Flash for UI greatness!

I have it on good authority that not only will attempting to use SDL to do 2D graphics over top of OGRE will not work, but even if it did would be incredibly sloppy and slow.

Rather, now I'm thinking about doing the user interface with Flash, and using GameSWF and another person's plugin to render to a texture that I can then manipulate to fit in with my ideas for the interface. I'm also thinking that a binder might do better than just a clipboard, and have the pages wave as they turn between different UI panels.

I'd rather hand-manipulate the textures for the console text, but if GameSWF's ActionScript support improves and the game's window size reported I should be able to adjust things so that text stays at the same size in pixels regardless (so higher resolutions can show more text).

I'm reworking my console idea. Rather than have full classes to be registered for cvars, the cvar list will simply be managed by the the console class, and handlers, if wanted, can be provided as a function pointer or a functor. Similarily, commands will be registered as functors, and have either argc/argv or a list of strings.




SDL & OGRE == !CEGUI ???

I've decided that for Asylum, we'll be using SDL to manage input. The interesting thing about this decision is the Win32 hack needed to make SDL and OGRE play nice. What's got me curious, however, is if it's possible to use SDL for doing 2D graphics as an overlay above OGRE's renderings. If so, then I can avoid using CEGUI for the user interface.

As for that user interface, I'm thinking that going with a clipboard, one of those old medical chart ones, as a motif. Or maybe a flip-open (wire-ring) notebook. Have the different UI panels on pages, maybe even have the UI animated to flip through them!

Prototype 2 is taking a lot slower than I had anticipated. I want to get it working before going onto actual development. Some of what I want to do is pretty easy (adding the single-instance mutex, rudimentary input in-game), but getting the OGRE configuration files eliminated, and allowing resource overrides, and filesystem related work will be painful. It'd be awesome if OGRE actually had a nice VFS system; doing my own and integrating it with the resource system that OGRE uses isn't going to be much fun.

Another thing I've done while working on prototype 2 is an automated system for building, preparing an installer, and making a CD image. It's incomplete, but I'm hoping to get it all working nicely soon. Then I'll move it to Perl, makefile, or shell script (it's a set of batch files that call each other right now).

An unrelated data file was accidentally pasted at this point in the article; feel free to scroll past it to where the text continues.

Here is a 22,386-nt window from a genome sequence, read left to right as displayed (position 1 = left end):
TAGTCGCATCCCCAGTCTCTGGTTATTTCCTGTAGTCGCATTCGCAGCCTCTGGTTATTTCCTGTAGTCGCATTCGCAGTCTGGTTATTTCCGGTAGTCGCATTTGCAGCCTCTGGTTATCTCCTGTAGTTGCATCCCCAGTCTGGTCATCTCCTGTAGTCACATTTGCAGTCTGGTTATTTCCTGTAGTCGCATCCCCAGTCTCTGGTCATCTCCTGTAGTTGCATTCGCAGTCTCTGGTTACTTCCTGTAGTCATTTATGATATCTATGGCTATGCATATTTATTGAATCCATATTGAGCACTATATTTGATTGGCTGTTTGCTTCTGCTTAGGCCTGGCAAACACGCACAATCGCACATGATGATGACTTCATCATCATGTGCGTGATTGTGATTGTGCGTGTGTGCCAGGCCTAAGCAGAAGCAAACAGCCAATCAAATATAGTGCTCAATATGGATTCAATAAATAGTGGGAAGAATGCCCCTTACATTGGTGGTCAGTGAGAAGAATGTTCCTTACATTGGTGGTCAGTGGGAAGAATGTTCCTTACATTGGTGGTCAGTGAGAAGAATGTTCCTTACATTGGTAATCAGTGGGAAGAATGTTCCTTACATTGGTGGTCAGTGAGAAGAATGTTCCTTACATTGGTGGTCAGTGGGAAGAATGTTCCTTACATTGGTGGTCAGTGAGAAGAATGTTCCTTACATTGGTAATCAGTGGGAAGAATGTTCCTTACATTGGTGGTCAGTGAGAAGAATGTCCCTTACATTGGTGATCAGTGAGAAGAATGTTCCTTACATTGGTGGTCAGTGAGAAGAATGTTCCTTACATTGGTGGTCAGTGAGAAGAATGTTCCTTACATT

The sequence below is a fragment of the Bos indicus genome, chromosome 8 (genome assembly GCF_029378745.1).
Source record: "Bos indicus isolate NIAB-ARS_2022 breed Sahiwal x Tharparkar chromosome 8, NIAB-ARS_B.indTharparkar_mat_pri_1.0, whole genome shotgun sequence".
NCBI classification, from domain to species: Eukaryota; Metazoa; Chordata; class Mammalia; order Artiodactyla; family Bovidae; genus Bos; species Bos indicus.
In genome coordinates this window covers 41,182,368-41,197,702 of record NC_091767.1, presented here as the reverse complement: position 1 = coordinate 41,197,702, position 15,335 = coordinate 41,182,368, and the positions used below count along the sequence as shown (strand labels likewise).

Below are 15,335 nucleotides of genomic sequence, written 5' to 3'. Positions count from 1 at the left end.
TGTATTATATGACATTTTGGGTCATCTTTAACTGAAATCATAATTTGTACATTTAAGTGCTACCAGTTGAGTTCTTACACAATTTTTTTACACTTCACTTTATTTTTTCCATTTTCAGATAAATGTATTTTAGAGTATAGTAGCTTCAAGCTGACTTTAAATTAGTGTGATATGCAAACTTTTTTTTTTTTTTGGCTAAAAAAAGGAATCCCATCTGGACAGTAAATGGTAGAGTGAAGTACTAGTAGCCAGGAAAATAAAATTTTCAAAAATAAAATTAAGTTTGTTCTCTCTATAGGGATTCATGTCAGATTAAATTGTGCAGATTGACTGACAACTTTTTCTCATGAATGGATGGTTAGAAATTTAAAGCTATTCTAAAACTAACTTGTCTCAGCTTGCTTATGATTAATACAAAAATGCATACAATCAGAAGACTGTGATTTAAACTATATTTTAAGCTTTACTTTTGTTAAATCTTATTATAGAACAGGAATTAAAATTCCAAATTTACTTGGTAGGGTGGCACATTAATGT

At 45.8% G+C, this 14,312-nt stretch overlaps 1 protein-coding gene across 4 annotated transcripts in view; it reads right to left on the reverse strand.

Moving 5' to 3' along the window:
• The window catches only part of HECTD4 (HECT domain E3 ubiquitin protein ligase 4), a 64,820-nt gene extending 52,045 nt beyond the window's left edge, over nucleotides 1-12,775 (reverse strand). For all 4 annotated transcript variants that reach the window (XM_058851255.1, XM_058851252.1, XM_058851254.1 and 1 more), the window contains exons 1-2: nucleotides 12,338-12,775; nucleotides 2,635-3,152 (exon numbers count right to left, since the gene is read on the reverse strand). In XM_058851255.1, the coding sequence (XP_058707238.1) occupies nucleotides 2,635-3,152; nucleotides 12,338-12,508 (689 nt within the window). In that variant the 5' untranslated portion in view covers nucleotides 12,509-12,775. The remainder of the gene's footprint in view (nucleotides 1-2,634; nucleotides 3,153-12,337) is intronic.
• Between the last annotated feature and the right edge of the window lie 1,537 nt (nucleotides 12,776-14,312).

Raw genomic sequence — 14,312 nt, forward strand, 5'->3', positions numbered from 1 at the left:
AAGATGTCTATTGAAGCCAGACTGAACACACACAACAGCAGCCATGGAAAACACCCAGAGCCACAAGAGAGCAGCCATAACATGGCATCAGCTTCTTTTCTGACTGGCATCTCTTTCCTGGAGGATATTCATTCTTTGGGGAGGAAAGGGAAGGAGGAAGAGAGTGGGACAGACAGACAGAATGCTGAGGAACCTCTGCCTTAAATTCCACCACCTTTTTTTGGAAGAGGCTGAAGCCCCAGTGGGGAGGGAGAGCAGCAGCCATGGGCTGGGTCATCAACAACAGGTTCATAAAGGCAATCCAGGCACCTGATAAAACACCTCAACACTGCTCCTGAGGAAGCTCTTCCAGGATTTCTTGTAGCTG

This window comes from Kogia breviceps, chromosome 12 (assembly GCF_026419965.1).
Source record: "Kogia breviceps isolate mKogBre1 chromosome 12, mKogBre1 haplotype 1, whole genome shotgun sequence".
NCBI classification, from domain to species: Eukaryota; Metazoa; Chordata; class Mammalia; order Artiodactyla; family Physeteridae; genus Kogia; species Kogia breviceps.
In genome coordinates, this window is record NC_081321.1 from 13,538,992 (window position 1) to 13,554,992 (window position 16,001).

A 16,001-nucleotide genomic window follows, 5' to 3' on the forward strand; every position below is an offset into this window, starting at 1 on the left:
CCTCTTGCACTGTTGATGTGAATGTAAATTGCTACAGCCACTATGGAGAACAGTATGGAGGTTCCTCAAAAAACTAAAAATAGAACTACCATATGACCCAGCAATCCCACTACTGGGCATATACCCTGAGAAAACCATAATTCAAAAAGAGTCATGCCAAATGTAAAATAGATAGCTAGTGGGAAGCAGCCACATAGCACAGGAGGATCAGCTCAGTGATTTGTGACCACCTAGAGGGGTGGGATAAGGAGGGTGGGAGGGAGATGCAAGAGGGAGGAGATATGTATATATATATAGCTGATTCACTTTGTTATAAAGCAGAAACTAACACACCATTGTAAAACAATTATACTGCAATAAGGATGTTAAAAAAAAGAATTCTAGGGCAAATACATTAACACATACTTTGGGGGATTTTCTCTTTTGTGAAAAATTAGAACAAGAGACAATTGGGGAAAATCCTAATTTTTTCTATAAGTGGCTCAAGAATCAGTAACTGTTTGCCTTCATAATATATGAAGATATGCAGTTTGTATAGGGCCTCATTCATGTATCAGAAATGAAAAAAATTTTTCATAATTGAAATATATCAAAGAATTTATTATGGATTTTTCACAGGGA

The Incredible, Edible Console!

I'm trying something interesting with the console for the second Asylum prototype. It's being designed so that cvars and commands can be added (or removed) in code. Not only that, but cvars can be observed for changes.

I'm using a Cvar base class which contains the code for managing a bag of observers (CvarHandler objects) and provides an interface to the console for getting and setting the value. A std::map is used by the console to map Cvar objects to their names. Values are provided as strings, and boost::lexical_cast can be used to convert to the actual data type (and at the same time verify that the user input is good).

It's similar for Commands. A Command base class provides the interface that actual command objects must provide, but there's no listeners. Again, strings are used for input (this time, a vector of them) and actual determination of input is done by the Command object itself. Another std::map in the console keeps Commands.

When the user gives input to the console, the console first checks if the first token in the input string matches a command name. If not, it'll check for a cvar name, and if that also fails, tells the user that he's an idiot. But because of the possibility of a cvar and a command having the same name, the console provides two special commands, get and set, for ensuring that cvars can be accessed and mutated. (There are two other special commands, listvars and listcmds, for providing the names and descriptions (and for cvars, values) of registered cvars and commands.)

So far I've not been having problems working with this system, but so far I've only built it. I need to write a driver and unit tests to ensure that it works as planned.